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DARPA work is shaping Sun’s future

Aug 20, 20032 mins
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DARPA work is shaping Sun’s future

By Robert McMillan

IDG News Service, 08/18/03

A desktop-size supercomputer, new types of computer memory systems, and easier-to-build microprocessors will someday be reality if research being conducted by Sun’s Sun Labs pans out, according to the head of the company’s applied research division.

Though a desktop-size supercomputer may be little more than a dream at this point, Sun is working on some technologies that could help bring that project to fruition, thanks in part to a $50 million grant from the Defense Advanced Research Projects Agency (DARPA) that the Santa Clara, Calif., company was awarded last month, Sun Labs Director Jim Mitchell said in an interview.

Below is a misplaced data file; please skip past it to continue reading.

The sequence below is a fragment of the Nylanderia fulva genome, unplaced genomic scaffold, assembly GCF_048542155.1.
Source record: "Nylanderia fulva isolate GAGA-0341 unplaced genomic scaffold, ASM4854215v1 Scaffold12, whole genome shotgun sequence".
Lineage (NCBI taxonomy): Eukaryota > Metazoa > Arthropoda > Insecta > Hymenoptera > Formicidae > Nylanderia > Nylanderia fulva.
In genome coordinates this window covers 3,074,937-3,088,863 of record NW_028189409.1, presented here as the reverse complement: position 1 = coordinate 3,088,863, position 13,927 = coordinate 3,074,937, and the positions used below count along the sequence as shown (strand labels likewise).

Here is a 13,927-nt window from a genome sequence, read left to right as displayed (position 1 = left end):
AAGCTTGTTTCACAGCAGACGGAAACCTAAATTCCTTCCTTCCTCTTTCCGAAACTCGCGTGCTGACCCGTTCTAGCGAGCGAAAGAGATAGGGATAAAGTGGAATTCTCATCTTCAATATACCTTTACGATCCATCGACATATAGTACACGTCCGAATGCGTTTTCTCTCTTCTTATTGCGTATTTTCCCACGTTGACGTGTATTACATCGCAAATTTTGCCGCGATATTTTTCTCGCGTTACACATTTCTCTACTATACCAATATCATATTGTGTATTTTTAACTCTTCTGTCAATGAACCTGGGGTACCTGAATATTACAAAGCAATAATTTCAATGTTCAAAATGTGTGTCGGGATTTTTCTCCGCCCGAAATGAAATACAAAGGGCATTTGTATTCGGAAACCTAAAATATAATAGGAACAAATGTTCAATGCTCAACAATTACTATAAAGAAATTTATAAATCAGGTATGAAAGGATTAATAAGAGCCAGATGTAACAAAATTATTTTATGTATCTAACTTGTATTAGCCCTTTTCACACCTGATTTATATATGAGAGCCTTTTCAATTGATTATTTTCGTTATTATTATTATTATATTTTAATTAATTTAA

Sun was one of three companies given three-year contracts to build a prototype high-end computer system for a variety of DARPA-specified areas of use, including weather prediction, biotechnology and cryptanalysis.

IBM and Cray were also selected to build prototypes. In three years, DARPA will select one of the three companies to actually build the computer system now in the prototype stage. But whether or not Sun receives the next contract, the research being done by its lab teams will have an impact on Sun’s product lines, particularly in the areas of system packaging, heat management, power management, and asynchronous design, Mitchell said.

Of the three, heat management is by far the toughest problem, Mitchell said. “The big surprise to me about the high-performance stuff is you spend all your time worrying about heat.”

Some of the DARPA work on software development is making its way into Sun’s compilers, runtime libraries and development tools, Mitchell said, and at next month’s IEEE Custom Integrated Circuits Conference in San Jose, Sun will unveil new research into how asynchronous design principles can be applied to a computer’s memory system to improve performance and reduce the cost of computing.

Mitchell declined to comment on specifics of the announcement, but Sun Lab engineer Ivan Sutherland, who leads Sun’s asynchronous design project, is scheduled as one of the presenters of a talk on “Proximity Design” at the conference.

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